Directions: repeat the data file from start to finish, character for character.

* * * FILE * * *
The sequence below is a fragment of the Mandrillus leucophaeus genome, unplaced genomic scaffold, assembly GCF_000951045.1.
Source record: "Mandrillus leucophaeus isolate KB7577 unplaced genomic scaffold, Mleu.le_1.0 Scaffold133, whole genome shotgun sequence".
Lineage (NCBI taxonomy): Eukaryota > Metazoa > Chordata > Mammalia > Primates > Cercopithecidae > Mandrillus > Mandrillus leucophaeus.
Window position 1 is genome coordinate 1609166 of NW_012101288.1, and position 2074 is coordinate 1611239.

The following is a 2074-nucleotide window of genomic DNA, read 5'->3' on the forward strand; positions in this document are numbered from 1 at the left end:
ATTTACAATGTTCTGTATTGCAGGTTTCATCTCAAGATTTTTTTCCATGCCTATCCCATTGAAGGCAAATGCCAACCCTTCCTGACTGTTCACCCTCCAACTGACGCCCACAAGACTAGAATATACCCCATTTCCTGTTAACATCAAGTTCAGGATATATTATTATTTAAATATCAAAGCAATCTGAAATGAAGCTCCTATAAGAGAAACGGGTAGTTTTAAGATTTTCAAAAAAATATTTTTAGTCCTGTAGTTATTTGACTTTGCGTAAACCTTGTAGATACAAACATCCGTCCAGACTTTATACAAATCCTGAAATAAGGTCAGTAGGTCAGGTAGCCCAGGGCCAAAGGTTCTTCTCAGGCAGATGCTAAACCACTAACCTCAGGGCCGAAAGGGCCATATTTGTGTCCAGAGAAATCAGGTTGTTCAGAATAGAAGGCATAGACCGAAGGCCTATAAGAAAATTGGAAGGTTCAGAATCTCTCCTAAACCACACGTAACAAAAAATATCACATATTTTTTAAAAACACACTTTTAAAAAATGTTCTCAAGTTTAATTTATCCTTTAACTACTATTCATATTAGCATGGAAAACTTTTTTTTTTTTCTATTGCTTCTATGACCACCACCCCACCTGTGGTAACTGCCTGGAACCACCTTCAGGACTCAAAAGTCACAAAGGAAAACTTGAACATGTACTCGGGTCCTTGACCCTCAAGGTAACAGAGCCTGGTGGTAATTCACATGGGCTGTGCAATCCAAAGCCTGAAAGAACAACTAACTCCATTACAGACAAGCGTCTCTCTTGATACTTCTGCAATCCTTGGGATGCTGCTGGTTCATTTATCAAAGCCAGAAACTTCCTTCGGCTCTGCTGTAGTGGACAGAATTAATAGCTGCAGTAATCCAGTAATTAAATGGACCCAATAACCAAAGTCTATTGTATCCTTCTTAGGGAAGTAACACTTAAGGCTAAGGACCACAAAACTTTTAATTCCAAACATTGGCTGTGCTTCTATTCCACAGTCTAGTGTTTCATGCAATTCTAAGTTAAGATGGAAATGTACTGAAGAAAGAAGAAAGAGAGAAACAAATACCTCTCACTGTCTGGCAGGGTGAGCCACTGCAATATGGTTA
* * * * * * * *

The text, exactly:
The sequence below is a fragment of the Mandrillus leucophaeus genome, unplaced genomic scaffold, assembly GCF_000951045.1.
Source record: "Mandrillus leucophaeus isolate KB7577 unplaced genomic scaffold, Mleu.le_1.0 Scaffold133, whole genome shotgun sequence".
Lineage (NCBI taxonomy): Eukaryota > Metazoa > Chordata > Mammalia > Primates > Cercopithecidae > Mandrillus > Mandrillus leucophaeus.
Window position 1 is genome coordinate 1609166 of NW_012101288.1, and position 2074 is coordinate 1611239.

The following is a 2074-nucleotide window of genomic DNA, read 5'->3' on the forward strand; positions in this document are numbered from 1 at the left end:
ATTTACAATGTTCTGTATTGCAGGTTTCATCTCAAGATTTTTTTCCATGCCTATCCCATTGAAGGCAAATGCCAACCCTTCCTGACTGTTCACCCTCCAACTGACGCCCACAAGACTAGAATATACCCCATTTCCTGTTAACATCAAGTTCAGGATATATTATTATTTAAATATCAAAGCAATCTGAAATGAAGCTCCTATAAGAGAAACGGGTAGTTTTAAGATTTTCAAAAAAATATTTTTAGTCCTGTAGTTATTTGACTTTGCGTAAACCTTGTAGATACAAACATCCGTCCAGACTTTATACAAATCCTGAAATAAGGTCAGTAGGTCAGGTAGCCCAGGGCCAAAGGTTCTTCTCAGGCAGATGCTAAACCACTAACCTCAGGGCCGAAAGGGCCATATTTGTGTCCAGAGAAATCAGGTTGTTCAGAATAGAAGGCATAGACCGAAGGCCTATAAGAAAATTGGAAGGTTCAGAATCTCTCCTAAACCACACGTAACAAAAAATATCACATATTTTTTAAAAACACACTTTTAAAAAATGTTCTCAAGTTTAATTTATCCTTTAACTACTATTCATATTAGCATGGAAAACTTTTTTTTTTTTCTATTGCTTCTATGACCACCACCCCACCTGTGGTAACTGCCTGGAACCACCTTCAGGACTCAAAAGTCACAAAGGAAAACTTGAACATGTACTCGGGTCCTTGACCCTCAAGGTAACAGAGCCTGGTGGTAATTCACATGGGCTGTGCAATCCAAAGCCTGAAAGAACAACTAACTCCATTACAGACAAGCGTCTCTCTTGATACTTCTGCAATCCTTGGGATGCTGCTGGTTCATTTATCAAAGCCAGAAACTTCCTTCGGCTCTGCTGTAGTGGACAGAATTAATAGCTGCAGTAATCCAGTAATTAAATGGACCCAATAACCAAAGTCTATTGTATCCTTCTTAGGGAAGTAACACTTAAGGCTAAGGACCACAAAACTTTTAATTCCAAACATTGGCTGTGCTTCTATTCCACAGTCTAGTGTTTCATGCAATTCTAAGTTAAGATGGAAATGTACTGAAGAAAGAAGAAAGAGAGAAACAAATACCTCTCACTGTCTGGCAGGGTGAGCCACTGCAATATGGTTA